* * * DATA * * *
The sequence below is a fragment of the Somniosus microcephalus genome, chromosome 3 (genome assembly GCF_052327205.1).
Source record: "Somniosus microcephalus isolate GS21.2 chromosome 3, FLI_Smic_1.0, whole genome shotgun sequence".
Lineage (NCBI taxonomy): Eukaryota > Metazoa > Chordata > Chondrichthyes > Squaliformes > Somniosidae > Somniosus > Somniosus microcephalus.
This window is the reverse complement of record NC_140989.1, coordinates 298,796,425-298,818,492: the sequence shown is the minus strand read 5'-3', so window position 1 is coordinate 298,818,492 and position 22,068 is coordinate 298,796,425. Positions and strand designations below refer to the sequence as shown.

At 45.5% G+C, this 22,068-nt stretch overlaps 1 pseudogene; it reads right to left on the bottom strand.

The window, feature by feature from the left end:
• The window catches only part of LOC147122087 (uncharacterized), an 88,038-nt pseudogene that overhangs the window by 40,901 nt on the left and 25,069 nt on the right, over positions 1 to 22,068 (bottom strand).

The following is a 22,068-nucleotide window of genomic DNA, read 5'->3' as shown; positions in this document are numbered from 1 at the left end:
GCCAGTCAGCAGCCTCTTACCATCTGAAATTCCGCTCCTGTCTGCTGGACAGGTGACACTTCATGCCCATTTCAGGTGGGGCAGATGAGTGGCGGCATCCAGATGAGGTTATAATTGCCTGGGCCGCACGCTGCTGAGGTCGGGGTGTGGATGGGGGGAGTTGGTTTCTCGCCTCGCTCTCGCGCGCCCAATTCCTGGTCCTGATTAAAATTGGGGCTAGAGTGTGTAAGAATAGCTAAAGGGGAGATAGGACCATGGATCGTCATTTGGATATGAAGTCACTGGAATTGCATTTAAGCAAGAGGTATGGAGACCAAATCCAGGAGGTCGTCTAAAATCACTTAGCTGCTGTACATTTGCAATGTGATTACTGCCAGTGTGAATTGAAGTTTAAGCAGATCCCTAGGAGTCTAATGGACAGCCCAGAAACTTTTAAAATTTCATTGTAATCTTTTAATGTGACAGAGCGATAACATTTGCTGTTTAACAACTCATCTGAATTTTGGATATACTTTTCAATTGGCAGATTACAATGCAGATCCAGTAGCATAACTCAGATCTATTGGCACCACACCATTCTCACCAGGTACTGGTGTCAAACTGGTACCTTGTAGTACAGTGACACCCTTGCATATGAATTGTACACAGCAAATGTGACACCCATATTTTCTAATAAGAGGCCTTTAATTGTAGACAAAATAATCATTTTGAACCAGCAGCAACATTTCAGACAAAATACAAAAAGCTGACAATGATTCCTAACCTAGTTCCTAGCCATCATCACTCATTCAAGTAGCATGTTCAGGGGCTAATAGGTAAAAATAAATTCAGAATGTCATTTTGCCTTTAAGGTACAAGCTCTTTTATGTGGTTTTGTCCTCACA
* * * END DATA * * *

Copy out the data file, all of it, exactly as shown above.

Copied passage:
The sequence below is a fragment of the Somniosus microcephalus genome, chromosome 3 (genome assembly GCF_052327205.1).
Source record: "Somniosus microcephalus isolate GS21.2 chromosome 3, FLI_Smic_1.0, whole genome shotgun sequence".
Lineage (NCBI taxonomy): Eukaryota > Metazoa > Chordata > Chondrichthyes > Squaliformes > Somniosidae > Somniosus > Somniosus microcephalus.
This window is the reverse complement of record NC_140989.1, coordinates 298,796,425-298,818,492: the sequence shown is the minus strand read 5'-3', so window position 1 is coordinate 298,818,492 and position 22,068 is coordinate 298,796,425. Positions and strand designations below refer to the sequence as shown.

At 45.5% G+C, this 22,068-nt stretch overlaps 1 pseudogene; it reads right to left on the bottom strand.

The window, feature by feature from the left end:
• The window catches only part of LOC147122087 (uncharacterized), an 88,038-nt pseudogene that overhangs the window by 40,901 nt on the left and 25,069 nt on the right, over positions 1 to 22,068 (bottom strand).

The following is a 22,068-nucleotide window of genomic DNA, read 5'->3' as shown; positions in this document are numbered from 1 at the left end:
GCCAGTCAGCAGCCTCTTACCATCTGAAATTCCGCTCCTGTCTGCTGGACAGGTGACACTTCATGCCCATTTCAGGTGGGGCAGATGAGTGGCGGCATCCAGATGAGGTTATAATTGCCTGGGCCGCACGCTGCTGAGGTCGGGGTGTGGATGGGGGGAGTTGGTTTCTCGCCTCGCTCTCGCGCGCCCAATTCCTGGTCCTGATTAAAATTGGGGCTAGAGTGTGTAAGAATAGCTAAAGGGGAGATAGGACCATGGATCGTCATTTGGATATGAAGTCACTGGAATTGCATTTAAGCAAGAGGTATGGAGACCAAATCCAGGAGGTCGTCTAAAATCACTTAGCTGCTGTACATTTGCAATGTGATTACTGCCAGTGTGAATTGAAGTTTAAGCAGATCCCTAGGAGTCTAATGGACAGCCCAGAAACTTTTAAAATTTCATTGTAATCTTTTAATGTGACAGAGCGATAACATTTGCTGTTTAACAACTCATCTGAATTTTGGATATACTTTTCAATTGGCAGATTACAATGCAGATCCAGTAGCATAACTCAGATCTATTGGCACCACACCATTCTCACCAGGTACTGGTGTCAAACTGGTACCTTGTAGTACAGTGACACCCTTGCATATGAATTGTACACAGCAAATGTGACACCCATATTTTCTAATAAGAGGCCTTTAATTGTAGACAAAATAATCATTTTGAACCAGCAGCAACATTTCAGACAAAATACAAAAAGCTGACAATGATTCCTAACCTAGTTCCTAGCCATCATCACTCATTCAAGTAGCATGTTCAGGGGCTAATAGGTAAAAATAAATTCAGAATGTCATTTTGCCTTTAAGGTACAAGCTCTTTTATGTGGTTTTGTCCTCACA